Remember, you’ll need a wallet address to link the faucets to your CoinPot account and to withdraw your coins to once you reach a certain threshold. At present, Coinbase doesn’t support Dogecoin.
There are a limited number of sites connected to CoinPot, but the ones that are connected pay well and are easy to use and reliable. CoinPot itself pays out quickly when you reach the threhold and decide to withdraw your coins.
Visit the CoinPot faucets:
Bit Fun also offers a number of other ways of earning some coins, including surveys which can pay particularly (relatively speaking!) well - you can easily earn 15,000 - 25,000 satoshi for completing one which takes about 20 minutes.
If you decide to go down this route it’s best to be honest with your answers as there are several ‘check’ questions along the way to ensure you’re not trying to game the system. However, it’s always wise not to give away too much personal information online.
Some surveys can be quite painstaking to complete but the rewards/time spent often far outweighs the time you spend clicking on faucets.
The three Moon sites also offer a loyalty scheme where you gain a 1% bonus to your faucet claim for each consecutive day you visit, up to a maximum of 100% of the payout value.
The payouts generally appear in CoinPot almost instantaneously but you may have to wait several days before you’re able to withdraw the coins. This is part of the checking process to ensure you are a real person and not a bot.
Faucet Hub is a comprehensive site that enables you to collect together nine different currencies - Bitcoin, Bitcoin Cash, Litecoin, Dogecoin, Blackcoin, Dash, Peercoin and Primecoin.
It offers an easy to use interface, a list of faucets to get you started and access to other sources of coins, such as offerwalls and surveys. This site also enables you to set up your own faucet as well if you’re feeling adventurous.
Below are a few Faucet Hub-linked faucets to get you started. I’ve used them regularly and they seem reliable but please get in touch if you encounter any problems.
Many of these sites offer additional faucets for different currencies, together with games, hi-lo gambling and other ways you can win (or lose!) your coins.
As one faucet disappears, so another emerges with the same garish adverts and pop-ups. Just move on and keep clicking. You’ll gradually begin to find the faucets that pay the highest amount with the shortest times between claims and these are the ones to focus your effots on.
Rotators, like a record baby
As I’ve said already, there are thousands of faucets out there and clicking through hundreds of tiny tabs on your browser can be a real ball ache.
One solution is to use a faucet rotator. This allows you to cycle through a selected range of faucets within a frame in your browser so you only need one tab open.
However, faucet owners often code their sites so they can’t be used within rotator applications as they often disable much of the advertising that makes them pay.
Rotators can be hit and miss and not the most reliable way of efficiently collecting coins.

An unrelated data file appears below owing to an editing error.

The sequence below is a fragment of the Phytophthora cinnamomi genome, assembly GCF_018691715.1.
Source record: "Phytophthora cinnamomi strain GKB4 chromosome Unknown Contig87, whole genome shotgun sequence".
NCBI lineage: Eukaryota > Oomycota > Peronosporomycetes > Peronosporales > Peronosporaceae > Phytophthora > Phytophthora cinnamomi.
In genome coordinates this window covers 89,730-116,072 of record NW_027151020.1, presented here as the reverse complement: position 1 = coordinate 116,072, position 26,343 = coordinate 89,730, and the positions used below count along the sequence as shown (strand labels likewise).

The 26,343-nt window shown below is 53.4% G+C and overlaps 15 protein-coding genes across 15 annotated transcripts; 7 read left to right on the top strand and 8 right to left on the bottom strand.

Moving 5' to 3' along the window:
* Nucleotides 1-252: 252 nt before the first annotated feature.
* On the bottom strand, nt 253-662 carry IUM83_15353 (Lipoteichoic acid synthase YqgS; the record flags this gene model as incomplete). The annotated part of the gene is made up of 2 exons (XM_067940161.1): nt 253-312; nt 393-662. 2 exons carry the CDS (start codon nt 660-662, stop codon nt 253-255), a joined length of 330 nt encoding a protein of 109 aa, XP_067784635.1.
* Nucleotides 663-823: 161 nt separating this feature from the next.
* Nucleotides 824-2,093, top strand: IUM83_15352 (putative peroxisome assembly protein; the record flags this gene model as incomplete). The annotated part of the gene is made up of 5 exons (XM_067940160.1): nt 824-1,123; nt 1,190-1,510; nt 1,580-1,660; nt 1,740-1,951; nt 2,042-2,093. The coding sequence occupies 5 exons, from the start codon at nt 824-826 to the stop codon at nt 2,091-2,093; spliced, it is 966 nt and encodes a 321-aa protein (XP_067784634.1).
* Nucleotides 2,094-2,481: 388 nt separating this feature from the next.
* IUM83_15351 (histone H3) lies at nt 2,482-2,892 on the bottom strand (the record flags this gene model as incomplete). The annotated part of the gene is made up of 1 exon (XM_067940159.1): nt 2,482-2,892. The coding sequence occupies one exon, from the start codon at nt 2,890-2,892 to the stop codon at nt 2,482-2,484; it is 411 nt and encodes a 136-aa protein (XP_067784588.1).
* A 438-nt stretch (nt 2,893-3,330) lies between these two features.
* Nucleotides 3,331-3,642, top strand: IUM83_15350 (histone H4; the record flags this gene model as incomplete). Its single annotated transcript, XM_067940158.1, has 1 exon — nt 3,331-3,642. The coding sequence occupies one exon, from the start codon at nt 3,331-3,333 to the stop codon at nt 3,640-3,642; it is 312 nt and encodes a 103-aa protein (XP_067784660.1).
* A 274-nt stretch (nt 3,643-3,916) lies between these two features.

The Well Runneth Dry
It’s worth mentioning that faucets can be quite ephemeral and will come and go overnight so you need to shop around often.
Some faucets run dry, ie the owner has stopped funding the visitor payouts, but neglect to mention this fact and carry on operating as if all is normal, complete with payout notices.
Check your faucet manager balances often to ensure sites are paying as they should. All the faucet managers I’ve mentioned given you an itemised breakdown of who’s paid you what and when, with almost instant updates.
I hope you’re enjoying collecting your own cryptocurrencies and watching the value of your hill of digital beans rise and fall like a rollercoaster as the price of the currencies fluctuate.
But the reality is this - the easiest and quickest way to secure a chunk of digital currency is by buying some. There are numerous places you can go, with varying degrees of complexity, such as Etoro, Coinbase which we’ve already mentioned, poloniex or kraken.
I’ve bought coins on Coinbase on several occasion without any problems and I find its simplicty refereshing.
Cold, hard cash... or dust
It’s worth remembering that despite the almost mythical status of cryptocurrency at the moment, it’s a currency like any other.
That said, even though you won’t make your fortune from collecting free coins from faucets, you will secure a small piece of history. As to whether it turns out to be worth more or less than it is now remains to be seen.
Certainly with Bitcoin, and some other currencies, there is only a finite number that will ever be mined. In Bitcoin’s case this is 21,000,000.
So in the distant future it’s possible that your handful of Satoshi may turn out to be collectible, either that or dusty pieces in a digital museum somewhere.
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Disclaimer: The faucet links featured include referral codes to help pay for this site. If you wish, you can visit the faucets without these codes - it's entirely at your discretion. Thank you.